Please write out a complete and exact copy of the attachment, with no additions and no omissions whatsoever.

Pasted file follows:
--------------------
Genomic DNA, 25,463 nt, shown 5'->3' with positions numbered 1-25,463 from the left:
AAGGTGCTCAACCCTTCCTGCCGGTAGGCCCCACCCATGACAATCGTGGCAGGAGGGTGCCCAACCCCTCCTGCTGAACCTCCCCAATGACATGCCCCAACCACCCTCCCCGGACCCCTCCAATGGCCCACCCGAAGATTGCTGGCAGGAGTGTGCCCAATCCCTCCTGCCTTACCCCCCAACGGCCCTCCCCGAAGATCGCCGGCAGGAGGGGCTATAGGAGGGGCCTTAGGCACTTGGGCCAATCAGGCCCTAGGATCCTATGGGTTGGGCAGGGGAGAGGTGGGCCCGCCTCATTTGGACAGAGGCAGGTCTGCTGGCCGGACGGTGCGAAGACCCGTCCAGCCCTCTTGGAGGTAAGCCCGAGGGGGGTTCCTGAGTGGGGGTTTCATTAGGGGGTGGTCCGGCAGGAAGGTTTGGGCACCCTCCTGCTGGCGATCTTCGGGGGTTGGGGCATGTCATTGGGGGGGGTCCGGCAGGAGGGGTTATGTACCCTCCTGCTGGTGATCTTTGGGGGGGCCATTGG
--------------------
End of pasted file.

Genomic DNA, 25,463 nt, shown 5'->3' with positions numbered 1-25,463 from the left:
AAGGTGCTCAACCCTTCCTGCCGGTAGGCCCCACCCATGACAATCGTGGCAGGAGGGTGCCCAACCCCTCCTGCTGAACCTCCCCAATGACATGCCCCAACCACCCTCCCCGGACCCCTCCAATGGCCCACCCGAAGATTGCTGGCAGGAGTGTGCCCAATCCCTCCTGCCTTACCCCCCAACGGCCCTCCCCGAAGATCGCCGGCAGGAGGGGCTATAGGAGGGGCCTTAGGCACTTGGGCCAATCAGGCCCTAGGATCCTATGGGTTGGGCAGGGGAGAGGTGGGCCCGCCTCATTTGGACAGAGGCAGGTCTGCTGGCCGGACGGTGCGAAGACCCGTCCAGCCCTCTTGGAGGTAAGCCCGAGGGGGGTTCCTGAGTGGGGGTTTCATTAGGGGGTGGTCCGGCAGGAAGGTTTGGGCACCCTCCTGCTGGCGATCTTCGGGGGTTGGGGCATGTCATTGGGGGGGGTCCGGCAGGAGGGGTTATGTACCCTCCTGCTGGTGATCTTTGGGGGGGCCATTGG